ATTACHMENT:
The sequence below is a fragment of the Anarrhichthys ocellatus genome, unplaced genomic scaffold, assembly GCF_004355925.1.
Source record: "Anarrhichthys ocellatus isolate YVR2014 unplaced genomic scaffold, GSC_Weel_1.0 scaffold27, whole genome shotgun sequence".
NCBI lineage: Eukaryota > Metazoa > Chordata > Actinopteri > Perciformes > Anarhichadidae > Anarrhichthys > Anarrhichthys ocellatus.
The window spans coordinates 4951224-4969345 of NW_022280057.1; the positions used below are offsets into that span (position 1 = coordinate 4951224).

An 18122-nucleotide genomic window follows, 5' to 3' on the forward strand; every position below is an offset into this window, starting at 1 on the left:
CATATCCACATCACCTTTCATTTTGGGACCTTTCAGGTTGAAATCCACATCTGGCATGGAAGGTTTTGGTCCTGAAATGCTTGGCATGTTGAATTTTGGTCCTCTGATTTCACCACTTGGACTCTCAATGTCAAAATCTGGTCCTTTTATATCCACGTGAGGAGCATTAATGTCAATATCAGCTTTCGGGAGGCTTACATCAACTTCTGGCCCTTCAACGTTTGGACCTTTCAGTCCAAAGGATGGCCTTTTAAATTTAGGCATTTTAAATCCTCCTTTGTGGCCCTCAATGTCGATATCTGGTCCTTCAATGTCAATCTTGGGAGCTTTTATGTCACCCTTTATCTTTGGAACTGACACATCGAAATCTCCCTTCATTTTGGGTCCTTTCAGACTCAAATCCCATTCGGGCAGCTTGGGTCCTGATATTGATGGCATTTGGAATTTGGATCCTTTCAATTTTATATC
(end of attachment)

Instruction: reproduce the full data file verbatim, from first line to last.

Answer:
The sequence below is a fragment of the Anarrhichthys ocellatus genome, unplaced genomic scaffold, assembly GCF_004355925.1.
Source record: "Anarrhichthys ocellatus isolate YVR2014 unplaced genomic scaffold, GSC_Weel_1.0 scaffold27, whole genome shotgun sequence".
NCBI lineage: Eukaryota > Metazoa > Chordata > Actinopteri > Perciformes > Anarhichadidae > Anarrhichthys > Anarrhichthys ocellatus.
The window spans coordinates 4951224-4969345 of NW_022280057.1; the positions used below are offsets into that span (position 1 = coordinate 4951224).

An 18122-nucleotide genomic window follows, 5' to 3' on the forward strand; every position below is an offset into this window, starting at 1 on the left:
CATATCCACATCACCTTTCATTTTGGGACCTTTCAGGTTGAAATCCACATCTGGCATGGAAGGTTTTGGTCCTGAAATGCTTGGCATGTTGAATTTTGGTCCTCTGATTTCACCACTTGGACTCTCAATGTCAAAATCTGGTCCTTTTATATCCACGTGAGGAGCATTAATGTCAATATCAGCTTTCGGGAGGCTTACATCAACTTCTGGCCCTTCAACGTTTGGACCTTTCAGTCCAAAGGATGGCCTTTTAAATTTAGGCATTTTAAATCCTCCTTTGTGGCCCTCAATGTCGATATCTGGTCCTTCAATGTCAATCTTGGGAGCTTTTATGTCACCCTTTATCTTTGGAACTGACACATCGAAATCTCCCTTCATTTTGGGTCCTTTCAGACTCAAATCCCATTCGGGCAGCTTGGGTCCTGATATTGATGGCATTTGGAATTTGGATCCTTTCAATTTTATATC